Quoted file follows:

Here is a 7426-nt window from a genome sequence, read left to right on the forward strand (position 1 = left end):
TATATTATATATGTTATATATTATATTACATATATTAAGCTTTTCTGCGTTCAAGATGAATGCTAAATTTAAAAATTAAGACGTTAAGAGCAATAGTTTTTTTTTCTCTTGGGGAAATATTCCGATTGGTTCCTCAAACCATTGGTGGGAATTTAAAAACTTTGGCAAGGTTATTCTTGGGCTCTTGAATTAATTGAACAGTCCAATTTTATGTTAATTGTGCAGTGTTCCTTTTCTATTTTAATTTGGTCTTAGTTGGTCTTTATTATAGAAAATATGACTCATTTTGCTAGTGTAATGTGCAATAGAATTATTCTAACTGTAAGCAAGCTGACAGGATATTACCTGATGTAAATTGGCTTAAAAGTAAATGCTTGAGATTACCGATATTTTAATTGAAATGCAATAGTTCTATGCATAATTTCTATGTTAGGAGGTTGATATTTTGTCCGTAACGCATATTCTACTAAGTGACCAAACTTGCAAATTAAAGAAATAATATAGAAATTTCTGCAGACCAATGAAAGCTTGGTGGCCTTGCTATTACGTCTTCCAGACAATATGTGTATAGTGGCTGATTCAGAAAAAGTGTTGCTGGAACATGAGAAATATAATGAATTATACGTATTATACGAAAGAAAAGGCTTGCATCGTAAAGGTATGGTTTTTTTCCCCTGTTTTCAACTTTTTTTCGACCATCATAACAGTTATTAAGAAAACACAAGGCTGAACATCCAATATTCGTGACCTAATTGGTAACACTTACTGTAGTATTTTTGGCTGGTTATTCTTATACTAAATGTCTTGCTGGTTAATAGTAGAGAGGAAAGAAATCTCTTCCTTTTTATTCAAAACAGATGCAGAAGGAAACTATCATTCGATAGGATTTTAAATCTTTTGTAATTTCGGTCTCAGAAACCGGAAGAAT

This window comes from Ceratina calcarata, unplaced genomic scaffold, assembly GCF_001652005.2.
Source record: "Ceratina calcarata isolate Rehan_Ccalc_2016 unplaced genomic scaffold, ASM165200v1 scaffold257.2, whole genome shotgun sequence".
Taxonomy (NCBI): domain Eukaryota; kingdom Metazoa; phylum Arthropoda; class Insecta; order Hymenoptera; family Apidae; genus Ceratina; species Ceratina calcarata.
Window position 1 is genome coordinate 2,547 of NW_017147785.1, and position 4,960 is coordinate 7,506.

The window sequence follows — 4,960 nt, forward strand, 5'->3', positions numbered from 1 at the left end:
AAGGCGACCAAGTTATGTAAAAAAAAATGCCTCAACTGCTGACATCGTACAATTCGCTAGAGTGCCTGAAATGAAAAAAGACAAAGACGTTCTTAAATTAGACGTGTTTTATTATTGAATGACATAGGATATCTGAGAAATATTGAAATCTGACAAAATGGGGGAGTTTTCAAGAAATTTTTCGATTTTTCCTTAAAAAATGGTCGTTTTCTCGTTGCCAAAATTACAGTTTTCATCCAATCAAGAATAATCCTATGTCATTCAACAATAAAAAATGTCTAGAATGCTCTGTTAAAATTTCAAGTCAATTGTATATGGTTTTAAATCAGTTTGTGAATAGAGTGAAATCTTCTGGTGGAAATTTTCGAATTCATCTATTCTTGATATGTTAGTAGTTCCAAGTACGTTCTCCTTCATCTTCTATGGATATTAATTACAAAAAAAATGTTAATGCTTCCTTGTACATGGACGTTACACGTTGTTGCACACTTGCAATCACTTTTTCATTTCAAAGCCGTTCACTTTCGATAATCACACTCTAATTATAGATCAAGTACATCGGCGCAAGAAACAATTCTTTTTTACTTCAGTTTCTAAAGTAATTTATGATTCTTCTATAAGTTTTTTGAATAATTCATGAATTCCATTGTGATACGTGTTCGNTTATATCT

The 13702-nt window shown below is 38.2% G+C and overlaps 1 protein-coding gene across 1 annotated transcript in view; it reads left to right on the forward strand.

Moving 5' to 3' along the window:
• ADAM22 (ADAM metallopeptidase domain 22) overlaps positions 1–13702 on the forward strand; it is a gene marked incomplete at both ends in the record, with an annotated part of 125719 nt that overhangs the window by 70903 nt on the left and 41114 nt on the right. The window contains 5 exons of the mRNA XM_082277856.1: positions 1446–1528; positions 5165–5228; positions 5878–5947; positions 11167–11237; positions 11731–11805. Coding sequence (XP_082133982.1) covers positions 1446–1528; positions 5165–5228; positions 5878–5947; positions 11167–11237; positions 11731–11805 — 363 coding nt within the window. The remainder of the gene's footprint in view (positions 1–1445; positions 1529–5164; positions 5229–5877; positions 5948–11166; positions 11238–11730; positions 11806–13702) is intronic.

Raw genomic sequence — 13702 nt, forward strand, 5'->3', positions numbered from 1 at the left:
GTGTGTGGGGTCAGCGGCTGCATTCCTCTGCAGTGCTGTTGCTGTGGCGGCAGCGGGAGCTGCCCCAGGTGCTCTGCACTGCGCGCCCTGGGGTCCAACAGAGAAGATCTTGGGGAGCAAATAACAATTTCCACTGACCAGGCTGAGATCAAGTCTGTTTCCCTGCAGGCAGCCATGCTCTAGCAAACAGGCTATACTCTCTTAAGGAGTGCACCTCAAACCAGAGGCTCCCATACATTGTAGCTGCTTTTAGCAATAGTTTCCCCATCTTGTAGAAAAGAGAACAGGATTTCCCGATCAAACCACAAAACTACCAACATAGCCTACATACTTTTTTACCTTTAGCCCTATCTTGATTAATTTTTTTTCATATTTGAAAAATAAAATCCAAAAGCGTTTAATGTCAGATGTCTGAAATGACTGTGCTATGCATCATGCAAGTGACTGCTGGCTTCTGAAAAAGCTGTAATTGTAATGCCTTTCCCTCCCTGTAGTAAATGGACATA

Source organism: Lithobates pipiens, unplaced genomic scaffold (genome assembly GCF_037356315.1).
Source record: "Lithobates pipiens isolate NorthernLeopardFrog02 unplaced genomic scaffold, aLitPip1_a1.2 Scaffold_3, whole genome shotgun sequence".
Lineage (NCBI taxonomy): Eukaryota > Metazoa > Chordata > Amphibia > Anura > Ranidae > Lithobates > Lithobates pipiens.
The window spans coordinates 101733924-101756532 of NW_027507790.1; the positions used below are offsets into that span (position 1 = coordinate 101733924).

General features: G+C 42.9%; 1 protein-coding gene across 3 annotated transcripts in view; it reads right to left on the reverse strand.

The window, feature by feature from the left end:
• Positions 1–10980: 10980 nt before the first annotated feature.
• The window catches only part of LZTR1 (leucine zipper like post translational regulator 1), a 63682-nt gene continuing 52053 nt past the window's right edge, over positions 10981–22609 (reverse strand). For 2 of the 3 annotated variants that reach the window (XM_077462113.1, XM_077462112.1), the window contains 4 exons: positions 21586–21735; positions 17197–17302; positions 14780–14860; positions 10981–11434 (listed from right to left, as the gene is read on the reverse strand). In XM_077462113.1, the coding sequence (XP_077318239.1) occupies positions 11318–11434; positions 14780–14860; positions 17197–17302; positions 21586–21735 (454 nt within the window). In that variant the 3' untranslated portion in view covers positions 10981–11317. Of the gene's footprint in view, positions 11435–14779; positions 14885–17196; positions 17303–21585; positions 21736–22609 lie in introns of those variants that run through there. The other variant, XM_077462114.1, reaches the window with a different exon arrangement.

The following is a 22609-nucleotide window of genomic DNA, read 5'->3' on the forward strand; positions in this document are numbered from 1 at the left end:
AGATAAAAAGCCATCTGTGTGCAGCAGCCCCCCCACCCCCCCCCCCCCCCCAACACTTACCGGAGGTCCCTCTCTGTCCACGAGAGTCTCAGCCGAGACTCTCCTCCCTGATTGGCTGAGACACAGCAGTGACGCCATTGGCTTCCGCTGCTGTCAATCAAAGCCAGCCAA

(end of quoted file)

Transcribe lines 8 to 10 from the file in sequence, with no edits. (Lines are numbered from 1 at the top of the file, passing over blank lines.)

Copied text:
AAGGCGACCAAGTTATGTAAAAAAAAATGCCTCAACTGCTGACATCGTACAATTCGCTAGAGTGCCTGAAATGAAAAAAGACAAAGACGTTCTTAAATTAGACGTGTTTTATTATTGAATGACATAGGATATCTGAGAAATATTGAAATCTGACAAAATGGGGGAGTTTTCAAGAAATTTTTCGATTTTTCCTTAAAAAATGGTCGTTTTCTCGTTGCCAAAATTACAGTTTTCATCCAATCAAGAATAATCCTATGTCATTCAACAATAAAAAATGTCTAGAATGCTCTGTTAAAATTTCAAGTCAATTGTATATGGTTTTAAATCAGTTTGTGAATAGAGTGAAATCTTCTGGTGGAAATTTTCGAATTCATCTATTCTTGATATGTTAGTAGTTCCAAGTACGTTCTCCTTCATCTTCTATGGATATTAATTACAAAAAAAATGTTAATGCTTCCTTGTACATGGACGTTACACGTTGTTGCACACTTGCAATCACTTTTTCATTTCAAAGCCGTTCACTTTCGATAATCACACTCTAATTATAGATCAAGTACATCGGCGCAAGAAACAATTCTTTTTTACTTCAGTTTCTAAAGTAATTTATGATTCTTCTATAAGTTTTTTGAATAATTCATGAATTCCATTGTGATACGTGTTCGNTTATATCT

The 13702-nt window shown below is 38.2% G+C and overlaps 1 protein-coding gene across 1 annotated transcript in view; it reads left to right on the forward strand.

Moving 5' to 3' along the window: